So Much a Part of You, by Polly Dugan
Publisher: Little, Brown & Co.
240 pages, hardcover
Expected Publication: 10th June 2014
Are you still friends with the people you grew up with? Those whom you were inseparable through elementary school? High school? Is your current life where you planned for it to be when you entered into college? Or graduated? Is it even heading in the direction you originally planned?
Is your life what your ancestors imagined would come from their struggles and success? Are you building a life and family, looking at your own children or grandchildren and hoping for what type of future life they will have?
Despite all we put of ourselves into relationships, could everything turn out terribly different from what we desire?
These are the types of questions explored by Dugan in the short collection of chronological stories. Connected one-to-the-next with shared characters, the collection as a whole spans across a few generations and families to reveal the broad effects of the passage of time and changing circumstances on individuals and relationships.
So Much a Part of You is not a reading experience where you follow a protagonist through an exciting plot and get to live vicariously through the adventures and how much you ‘like’ the character. This is a literary collection, about matters more general, and deeper. The situations in the stories of this collection may include tragedies or condition you’ve never experienced, from physical accidents, to alcoholism, to one-night-stands, or an abortion. The characters may make choices that you have never faced, or think you would never make.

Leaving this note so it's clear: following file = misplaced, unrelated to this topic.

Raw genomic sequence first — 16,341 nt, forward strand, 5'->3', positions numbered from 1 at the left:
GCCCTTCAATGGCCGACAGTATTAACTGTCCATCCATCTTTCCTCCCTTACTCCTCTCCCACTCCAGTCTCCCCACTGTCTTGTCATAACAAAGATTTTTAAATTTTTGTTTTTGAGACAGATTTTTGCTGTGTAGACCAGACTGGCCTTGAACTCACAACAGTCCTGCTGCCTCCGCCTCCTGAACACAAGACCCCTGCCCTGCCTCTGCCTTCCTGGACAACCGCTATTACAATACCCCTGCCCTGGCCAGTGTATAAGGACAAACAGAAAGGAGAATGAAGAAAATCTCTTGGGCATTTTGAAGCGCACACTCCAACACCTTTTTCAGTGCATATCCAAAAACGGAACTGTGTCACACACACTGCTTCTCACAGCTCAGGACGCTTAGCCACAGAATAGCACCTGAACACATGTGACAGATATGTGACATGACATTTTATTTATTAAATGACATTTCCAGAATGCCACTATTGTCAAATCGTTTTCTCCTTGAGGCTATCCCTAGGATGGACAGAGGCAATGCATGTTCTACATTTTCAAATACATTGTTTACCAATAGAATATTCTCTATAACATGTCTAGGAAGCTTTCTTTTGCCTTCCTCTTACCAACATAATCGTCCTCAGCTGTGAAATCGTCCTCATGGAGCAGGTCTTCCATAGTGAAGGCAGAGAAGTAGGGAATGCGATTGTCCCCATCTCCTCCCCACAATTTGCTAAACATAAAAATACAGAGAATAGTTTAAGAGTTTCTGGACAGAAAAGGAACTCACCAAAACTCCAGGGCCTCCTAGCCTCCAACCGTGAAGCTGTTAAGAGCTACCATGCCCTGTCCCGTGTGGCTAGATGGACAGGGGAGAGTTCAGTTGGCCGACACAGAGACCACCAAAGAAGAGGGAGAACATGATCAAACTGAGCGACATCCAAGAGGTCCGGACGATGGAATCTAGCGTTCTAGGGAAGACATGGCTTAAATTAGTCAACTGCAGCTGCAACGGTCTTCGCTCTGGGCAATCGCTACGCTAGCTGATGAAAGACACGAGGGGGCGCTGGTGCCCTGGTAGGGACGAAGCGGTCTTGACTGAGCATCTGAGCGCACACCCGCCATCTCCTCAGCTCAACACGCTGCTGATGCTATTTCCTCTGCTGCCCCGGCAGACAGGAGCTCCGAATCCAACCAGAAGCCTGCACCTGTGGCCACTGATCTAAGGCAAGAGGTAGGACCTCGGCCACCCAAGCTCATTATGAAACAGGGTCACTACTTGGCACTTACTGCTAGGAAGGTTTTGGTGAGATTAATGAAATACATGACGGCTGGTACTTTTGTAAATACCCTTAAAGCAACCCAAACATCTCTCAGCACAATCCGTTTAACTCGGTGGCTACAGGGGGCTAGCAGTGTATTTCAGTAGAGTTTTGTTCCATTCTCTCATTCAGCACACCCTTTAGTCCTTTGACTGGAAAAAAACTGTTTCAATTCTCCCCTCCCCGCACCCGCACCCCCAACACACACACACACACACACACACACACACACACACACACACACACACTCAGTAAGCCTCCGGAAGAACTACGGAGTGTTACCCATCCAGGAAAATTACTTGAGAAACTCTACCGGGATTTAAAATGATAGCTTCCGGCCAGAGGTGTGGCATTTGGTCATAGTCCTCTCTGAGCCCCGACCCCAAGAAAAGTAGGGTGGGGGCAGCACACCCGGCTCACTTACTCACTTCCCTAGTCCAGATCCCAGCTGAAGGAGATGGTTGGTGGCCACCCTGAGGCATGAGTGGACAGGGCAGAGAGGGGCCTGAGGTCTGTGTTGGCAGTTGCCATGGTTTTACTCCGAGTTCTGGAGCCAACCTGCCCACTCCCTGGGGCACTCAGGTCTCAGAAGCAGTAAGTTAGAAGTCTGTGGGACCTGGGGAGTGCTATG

What is relatable, what is emotionally resonant and evokes reflection is the general effect these situations and choices have on the characters in the stories and that the reader can then apply to their own personal life. For we have all faced rough situations and tragedy. We have all made choices, good and bad.
So too with the characters in So Much a Part of You. None of them end up where they may have expected. In some cases this is unfortunate, and in others it becomes clear that a new and better relationship has opened up in their life, that they would never have foreseen, but which for that particular time and place is exactly what they need, and dearly precious.
With the connected format of the collection, readers are able to see some characters from different perspectives and periods, creating a complexity that would be harder to obtain from a single short story. Dugan’s writing is fluid and conversational, making this a relatively quick read. The overall emotional reflection it could engender will last longer.
Four Stars out of Five
I received a free advanced reading copy of this from the publisher through the Goodreads’ First-reads giveaway program.